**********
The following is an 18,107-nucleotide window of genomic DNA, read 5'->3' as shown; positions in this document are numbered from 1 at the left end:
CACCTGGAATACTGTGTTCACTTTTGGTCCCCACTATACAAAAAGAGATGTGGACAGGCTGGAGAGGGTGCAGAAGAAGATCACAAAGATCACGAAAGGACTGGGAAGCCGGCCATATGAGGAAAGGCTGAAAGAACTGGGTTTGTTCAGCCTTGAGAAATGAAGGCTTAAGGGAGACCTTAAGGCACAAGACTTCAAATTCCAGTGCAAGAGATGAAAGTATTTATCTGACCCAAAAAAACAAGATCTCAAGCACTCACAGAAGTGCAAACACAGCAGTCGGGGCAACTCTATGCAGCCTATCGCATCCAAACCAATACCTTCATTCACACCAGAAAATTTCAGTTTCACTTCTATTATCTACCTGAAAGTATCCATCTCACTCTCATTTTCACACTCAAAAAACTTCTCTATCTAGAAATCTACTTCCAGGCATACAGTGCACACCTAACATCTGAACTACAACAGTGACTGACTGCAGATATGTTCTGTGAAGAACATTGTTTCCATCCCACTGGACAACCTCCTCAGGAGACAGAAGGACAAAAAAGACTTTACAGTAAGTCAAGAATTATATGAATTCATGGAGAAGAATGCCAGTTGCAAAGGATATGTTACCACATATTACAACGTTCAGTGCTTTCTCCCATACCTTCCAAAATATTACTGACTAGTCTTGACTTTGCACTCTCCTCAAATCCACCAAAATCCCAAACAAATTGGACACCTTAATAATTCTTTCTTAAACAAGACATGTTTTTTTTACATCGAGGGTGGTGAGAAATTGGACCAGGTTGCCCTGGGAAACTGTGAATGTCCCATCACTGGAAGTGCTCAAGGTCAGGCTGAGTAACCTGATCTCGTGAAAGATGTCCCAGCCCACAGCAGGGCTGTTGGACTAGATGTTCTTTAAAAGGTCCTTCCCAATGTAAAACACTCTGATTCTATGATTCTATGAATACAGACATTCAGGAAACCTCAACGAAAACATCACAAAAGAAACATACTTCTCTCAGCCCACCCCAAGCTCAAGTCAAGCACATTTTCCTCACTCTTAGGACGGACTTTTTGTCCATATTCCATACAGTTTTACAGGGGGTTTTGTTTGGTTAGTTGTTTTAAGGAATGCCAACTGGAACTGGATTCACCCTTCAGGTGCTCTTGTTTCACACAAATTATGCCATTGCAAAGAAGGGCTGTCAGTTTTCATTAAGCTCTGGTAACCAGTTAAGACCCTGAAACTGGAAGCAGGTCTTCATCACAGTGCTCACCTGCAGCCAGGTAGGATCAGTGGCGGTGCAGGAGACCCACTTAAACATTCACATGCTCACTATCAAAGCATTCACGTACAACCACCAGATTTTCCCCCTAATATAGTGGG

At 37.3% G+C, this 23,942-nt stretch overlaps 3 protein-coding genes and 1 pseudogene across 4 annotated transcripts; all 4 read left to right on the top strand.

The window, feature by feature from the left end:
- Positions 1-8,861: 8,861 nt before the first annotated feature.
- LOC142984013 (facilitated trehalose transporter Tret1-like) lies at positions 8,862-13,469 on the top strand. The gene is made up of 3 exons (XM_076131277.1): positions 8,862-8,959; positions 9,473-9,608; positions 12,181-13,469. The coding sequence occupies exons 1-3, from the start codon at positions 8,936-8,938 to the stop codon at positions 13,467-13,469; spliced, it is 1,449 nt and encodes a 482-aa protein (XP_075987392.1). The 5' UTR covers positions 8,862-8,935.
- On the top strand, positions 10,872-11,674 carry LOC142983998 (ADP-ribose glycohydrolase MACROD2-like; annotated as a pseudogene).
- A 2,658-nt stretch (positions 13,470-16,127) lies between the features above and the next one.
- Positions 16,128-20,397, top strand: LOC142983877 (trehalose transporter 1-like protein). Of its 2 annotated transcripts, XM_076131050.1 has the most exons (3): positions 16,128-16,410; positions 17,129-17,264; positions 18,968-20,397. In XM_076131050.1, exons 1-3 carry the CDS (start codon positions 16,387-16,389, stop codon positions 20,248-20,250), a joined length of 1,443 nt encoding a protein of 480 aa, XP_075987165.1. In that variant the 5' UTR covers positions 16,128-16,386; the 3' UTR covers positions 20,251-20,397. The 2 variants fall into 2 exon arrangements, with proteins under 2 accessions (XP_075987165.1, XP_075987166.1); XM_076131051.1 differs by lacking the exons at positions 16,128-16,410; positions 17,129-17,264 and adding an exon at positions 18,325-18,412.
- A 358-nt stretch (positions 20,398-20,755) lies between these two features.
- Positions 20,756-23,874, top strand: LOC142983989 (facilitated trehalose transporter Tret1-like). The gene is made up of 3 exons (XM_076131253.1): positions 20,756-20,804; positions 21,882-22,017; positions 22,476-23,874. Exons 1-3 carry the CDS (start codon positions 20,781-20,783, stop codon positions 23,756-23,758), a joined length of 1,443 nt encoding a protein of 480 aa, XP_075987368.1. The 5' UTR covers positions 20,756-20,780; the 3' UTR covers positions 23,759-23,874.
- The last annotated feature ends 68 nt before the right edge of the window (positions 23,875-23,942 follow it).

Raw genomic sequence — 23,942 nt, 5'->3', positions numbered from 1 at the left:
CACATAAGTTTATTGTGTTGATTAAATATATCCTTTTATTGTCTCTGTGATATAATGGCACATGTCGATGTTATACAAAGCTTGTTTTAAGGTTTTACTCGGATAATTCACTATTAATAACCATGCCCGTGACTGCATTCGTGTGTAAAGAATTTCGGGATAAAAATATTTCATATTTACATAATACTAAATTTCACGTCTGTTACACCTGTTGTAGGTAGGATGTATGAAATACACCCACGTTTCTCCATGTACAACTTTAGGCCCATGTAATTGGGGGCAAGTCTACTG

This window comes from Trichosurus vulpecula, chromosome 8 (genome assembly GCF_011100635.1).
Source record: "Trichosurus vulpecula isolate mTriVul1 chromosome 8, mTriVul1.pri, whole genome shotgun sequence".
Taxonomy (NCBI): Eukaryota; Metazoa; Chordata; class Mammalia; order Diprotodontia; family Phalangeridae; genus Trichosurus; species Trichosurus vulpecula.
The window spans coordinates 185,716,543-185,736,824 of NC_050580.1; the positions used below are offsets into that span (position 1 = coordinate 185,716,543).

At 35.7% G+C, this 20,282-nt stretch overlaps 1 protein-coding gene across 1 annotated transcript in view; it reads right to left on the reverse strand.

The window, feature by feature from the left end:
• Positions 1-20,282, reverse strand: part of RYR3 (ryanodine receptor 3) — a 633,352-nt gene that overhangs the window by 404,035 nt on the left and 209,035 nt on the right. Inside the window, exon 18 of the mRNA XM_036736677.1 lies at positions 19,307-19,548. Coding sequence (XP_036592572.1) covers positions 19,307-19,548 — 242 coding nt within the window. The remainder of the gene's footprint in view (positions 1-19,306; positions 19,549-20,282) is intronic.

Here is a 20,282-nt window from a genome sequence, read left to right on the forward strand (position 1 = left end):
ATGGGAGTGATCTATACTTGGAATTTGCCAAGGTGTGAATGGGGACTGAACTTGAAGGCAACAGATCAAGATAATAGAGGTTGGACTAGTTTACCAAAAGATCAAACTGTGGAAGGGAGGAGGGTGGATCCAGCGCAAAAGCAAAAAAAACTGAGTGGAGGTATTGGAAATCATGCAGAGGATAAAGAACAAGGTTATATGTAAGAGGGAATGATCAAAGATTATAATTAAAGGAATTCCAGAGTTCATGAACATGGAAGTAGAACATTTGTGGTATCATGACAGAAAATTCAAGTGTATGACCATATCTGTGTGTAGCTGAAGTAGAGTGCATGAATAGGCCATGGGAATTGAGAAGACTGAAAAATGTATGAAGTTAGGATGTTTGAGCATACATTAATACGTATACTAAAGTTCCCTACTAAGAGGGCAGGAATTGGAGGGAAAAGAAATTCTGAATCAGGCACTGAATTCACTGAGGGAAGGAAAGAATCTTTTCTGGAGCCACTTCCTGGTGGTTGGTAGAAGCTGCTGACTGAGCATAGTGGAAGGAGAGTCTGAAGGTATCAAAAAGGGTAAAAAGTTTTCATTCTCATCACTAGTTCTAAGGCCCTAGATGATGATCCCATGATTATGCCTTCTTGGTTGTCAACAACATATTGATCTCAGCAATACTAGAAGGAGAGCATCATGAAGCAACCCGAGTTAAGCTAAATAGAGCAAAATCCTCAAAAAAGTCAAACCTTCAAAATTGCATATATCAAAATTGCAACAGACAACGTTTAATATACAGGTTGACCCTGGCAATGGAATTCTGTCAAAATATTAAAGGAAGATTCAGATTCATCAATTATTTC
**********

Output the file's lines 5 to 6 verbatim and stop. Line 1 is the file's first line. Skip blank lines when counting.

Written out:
- Positions 1-8,861: 8,861 nt before the first annotated feature.
- LOC142984013 (facilitated trehalose transporter Tret1-like) lies at positions 8,862-13,469 on the top strand. The gene is made up of 3 exons (XM_076131277.1): positions 8,862-8,959; positions 9,473-9,608; positions 12,181-13,469. The coding sequence occupies exons 1-3, from the start codon at positions 8,936-8,938 to the stop codon at positions 13,467-13,469; spliced, it is 1,449 nt and encodes a 482-aa protein (XP_075987392.1). The 5' UTR covers positions 8,862-8,935.